LET’S face it, Donald Trump’s Twitter feed isn’t exactly sunshine and rainbows.
From the endless cries of “Witch hunt!” and “#FakeNews!” to threats against “Little Rocket Men” about “Big Nuclear Buttons”, it’s not difficult to see why this US President is the social media network’s most prolific user.
But this one — posted shortly after a much-anticipated summit with Russian leader Vladimir Putin — puts those threats in the shade:
Our relationship with Russia has NEVER been worse thanks to many years of U.S. foolishness and stupidity and now, the Rigged Witch Hunt!
— Donald J. Trump (@realDonaldTrump) July 16, 2018
In other words, Mr Trump has suggested his own country should accept responsibility for the tensions and hostility between the United States and Russia right now.
CNN editor-at-large Chris Cillizza dubbed this the “worst tweet of his presidency”.
“Trump’s wilful ignorance of the fact that Russia actively interfered in the 2016 election is bad enough. His defence of Putin — he says he didn’t do it! — in the face of the unanimous intelligence community conclusion that Russia did, in fact, meddle in our election is even worse,” Cillizza writes.
“But none of those things can match what Trump did Monday morning: Blaming America for a problem Russia created. And not just any problem. An attempt to undermine confidence in fair and free elections, a principle that sits at the heart of what has long distinguished the US from Russia and other authoritarian countries.”
Russia, at least, was thrilled:
Mr Trump faced an immediate backlash for seeming to be unwilling to stand up to Mr Putin.
Senior Republican Senator John McCain deemed the joint press conference “disgraceful” and a “low point” for the US presidency.
“Coming close on the heels of President Trump’s bombastic and erratic conduct towards our closest friends and allies in Brussels and Britain, today’s press conference marks a recent low point in the history of the American presidency,” Mr McCain said in a statement.
“No prior president has ever abased himself more abjectly before a tyrant.”
Paul Ryan, the top Republican in the US House of Representatives, added: “The President must appreciate that Russia is not our ally.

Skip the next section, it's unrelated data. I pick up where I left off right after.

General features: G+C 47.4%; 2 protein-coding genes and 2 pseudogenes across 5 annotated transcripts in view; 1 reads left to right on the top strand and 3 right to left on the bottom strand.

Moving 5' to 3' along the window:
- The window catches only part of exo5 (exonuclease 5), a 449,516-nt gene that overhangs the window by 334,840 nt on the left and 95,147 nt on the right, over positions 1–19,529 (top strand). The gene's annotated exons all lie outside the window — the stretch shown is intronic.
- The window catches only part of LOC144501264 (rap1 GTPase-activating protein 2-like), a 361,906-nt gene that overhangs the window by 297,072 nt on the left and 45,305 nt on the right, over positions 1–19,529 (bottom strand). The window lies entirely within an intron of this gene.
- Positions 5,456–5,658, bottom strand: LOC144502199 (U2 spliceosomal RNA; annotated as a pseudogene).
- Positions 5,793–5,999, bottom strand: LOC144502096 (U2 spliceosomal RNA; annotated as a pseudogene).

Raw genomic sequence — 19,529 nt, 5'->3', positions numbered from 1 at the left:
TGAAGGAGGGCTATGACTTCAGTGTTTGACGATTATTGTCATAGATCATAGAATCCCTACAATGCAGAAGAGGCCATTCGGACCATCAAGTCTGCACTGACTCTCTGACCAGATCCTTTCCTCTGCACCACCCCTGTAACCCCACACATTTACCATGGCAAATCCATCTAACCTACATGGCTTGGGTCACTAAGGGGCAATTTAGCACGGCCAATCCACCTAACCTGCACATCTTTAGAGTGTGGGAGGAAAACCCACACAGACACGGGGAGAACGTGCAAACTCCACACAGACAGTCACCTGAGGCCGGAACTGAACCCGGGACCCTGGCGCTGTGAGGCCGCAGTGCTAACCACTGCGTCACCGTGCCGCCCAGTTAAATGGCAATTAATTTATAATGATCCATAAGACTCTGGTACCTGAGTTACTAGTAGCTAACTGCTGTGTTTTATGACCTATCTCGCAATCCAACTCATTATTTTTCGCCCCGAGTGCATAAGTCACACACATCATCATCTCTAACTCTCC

“There is no moral equivalence between the United States and Russia, which remains hostile to our most basic values and ideals. The United States must be focused on holding Russia accountable and putting an end to its vile attacks on democracy.”
Eventually Mr Trump appeared to back-pedal on the first tweet, noting that he has “great confidence in his intelligence people”, but adding that “the world’s two largest nuclear powers … must get along”.
As I said today and many times before, “I have GREAT confidence in MY intelligence people.” However, I also recognize that in order to build a brighter future, we cannot exclusively focus on the past – as the world’s two largest nuclear powers, we must get along! #HELSINKI2018
— Donald J. Trump (@realDonaldTrump) July 16, 2018
Despite the backlash, the President has defended the meeting.
“It was a clean campaign, I beat Hillary Clinton easily and frankly … we won that race and it’s a shame there could be a little cloud over it,” he said.
Mr Trump said he and Mr Putin had spent a “great deal of time” talking about the issue and Mr Putin was “strong and powerful in his denials”.
“All I can do is ask the question,” he added.
“There was no collusion. I didn’t know the president. There was no one to collude with.
“We ran a brilliant campaign and that’s why I’m President.”
There is no evidence that Mr Trump personally worked with Russia to influence the election outcome.